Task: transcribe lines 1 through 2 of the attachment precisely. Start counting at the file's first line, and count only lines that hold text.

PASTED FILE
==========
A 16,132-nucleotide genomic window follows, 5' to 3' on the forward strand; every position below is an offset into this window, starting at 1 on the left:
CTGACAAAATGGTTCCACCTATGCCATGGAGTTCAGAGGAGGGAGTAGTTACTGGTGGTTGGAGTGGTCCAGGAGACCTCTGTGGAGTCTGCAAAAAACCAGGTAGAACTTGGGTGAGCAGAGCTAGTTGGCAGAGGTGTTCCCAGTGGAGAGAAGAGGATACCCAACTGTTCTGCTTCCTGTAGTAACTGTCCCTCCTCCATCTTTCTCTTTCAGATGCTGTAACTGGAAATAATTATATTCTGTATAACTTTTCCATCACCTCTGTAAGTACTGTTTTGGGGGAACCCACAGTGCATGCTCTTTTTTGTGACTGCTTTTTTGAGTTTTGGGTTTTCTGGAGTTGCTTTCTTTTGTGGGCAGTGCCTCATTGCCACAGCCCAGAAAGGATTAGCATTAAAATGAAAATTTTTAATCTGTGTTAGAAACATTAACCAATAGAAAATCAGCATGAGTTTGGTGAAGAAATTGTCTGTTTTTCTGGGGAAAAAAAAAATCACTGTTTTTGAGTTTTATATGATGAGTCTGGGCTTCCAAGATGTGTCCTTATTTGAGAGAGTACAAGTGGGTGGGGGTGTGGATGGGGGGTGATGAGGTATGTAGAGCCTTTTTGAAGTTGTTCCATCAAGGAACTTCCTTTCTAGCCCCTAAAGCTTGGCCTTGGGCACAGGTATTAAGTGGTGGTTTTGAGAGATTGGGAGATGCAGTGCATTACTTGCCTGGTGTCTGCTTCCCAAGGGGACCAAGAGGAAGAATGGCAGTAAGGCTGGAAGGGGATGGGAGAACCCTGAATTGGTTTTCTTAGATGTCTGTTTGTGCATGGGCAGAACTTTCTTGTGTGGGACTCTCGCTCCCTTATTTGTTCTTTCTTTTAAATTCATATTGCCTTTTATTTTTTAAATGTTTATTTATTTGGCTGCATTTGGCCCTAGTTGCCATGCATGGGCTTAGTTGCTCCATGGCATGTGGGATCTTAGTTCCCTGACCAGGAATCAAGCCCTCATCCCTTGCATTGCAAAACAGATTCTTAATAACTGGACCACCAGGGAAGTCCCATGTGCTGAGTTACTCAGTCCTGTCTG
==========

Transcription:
A 16,132-nucleotide genomic window follows, 5' to 3' on the forward strand; every position below is an offset into this window, starting at 1 on the left:
CTGACAAAATGGTTCCACCTATGCCATGGAGTTCAGAGGAGGGAGTAGTTACTGGTGGTTGGAGTGGTCCAGGAGACCTCTGTGGAGTCTGCAAAAAACCAGGTAGAACTTGGGTGAGCAGAGCTAGTTGGCAGAGGTGTTCCCAGTGGAGAGAAGAGGATACCCAACTGTTCTGCTTCCTGTAGTAACTGTCCCTCCTCCATCTTTCTCTTTCAGATGCTGTAACTGGAAATAATTATATTCTGTATAACTTTTCCATCACCTCTGTAAGTACTGTTTTGGGGGAACCCACAGTGCATGCTCTTTTTTGTGACTGCTTTTTTGAGTTTTGGGTTTTCTGGAGTTGCTTTCTTTTGTGGGCAGTGCCTCATTGCCACAGCCCAGAAAGGATTAGCATTAAAATGAAAATTTTTAATCTGTGTTAGAAACATTAACCAATAGAAAATCAGCATGAGTTTGGTGAAGAAATTGTCTGTTTTTCTGGGGAAAAAAAAAATCACTGTTTTTGAGTTTTATATGATGAGTCTGGGCTTCCAAGATGTGTCCTTATTTGAGAGAGTACAAGTGGGTGGGGGTGTGGATGGGGGGTGATGAGGTATGTAGAGCCTTTTTGAAGTTGTTCCATCAAGGAACTTCCTTTCTAGCCCCTAAAGCTTGGCCTTGGGCACAGGTATTAAGTGGTGGTTTTGAGAGATTGGGAGATGCAGTGCATTACTTGCCTGGTGTCTGCTTCCCAAGGGGACCAAGAGGAAGAATGGCAGTAAGGCTGGAAGGGGATGGGAGAACCCTGAATTGGTTTTCTTAGATGTCTGTTTGTGCATGGGCAGAACTTTCTTGTGTGGGACTCTCGCTCCCTTATTTGTTCTTTCTTTTAAATTCATATTGCCTTTTATTTTTTAAATGTTTATTTATTTGGCTGCATTTGGCCCTAGTTGCCATGCATGGGCTTAGTTGCTCCATGGCATGTGGGATCTTAGTTCCCTGACCAGGAATCAAGCCCTCATCCCTTGCATTGCAAAACAGATTCTTAATAACTGGACCACCAGGGAAGTCCCATGTGCTGAGTTACTCAGTCCTGTCTG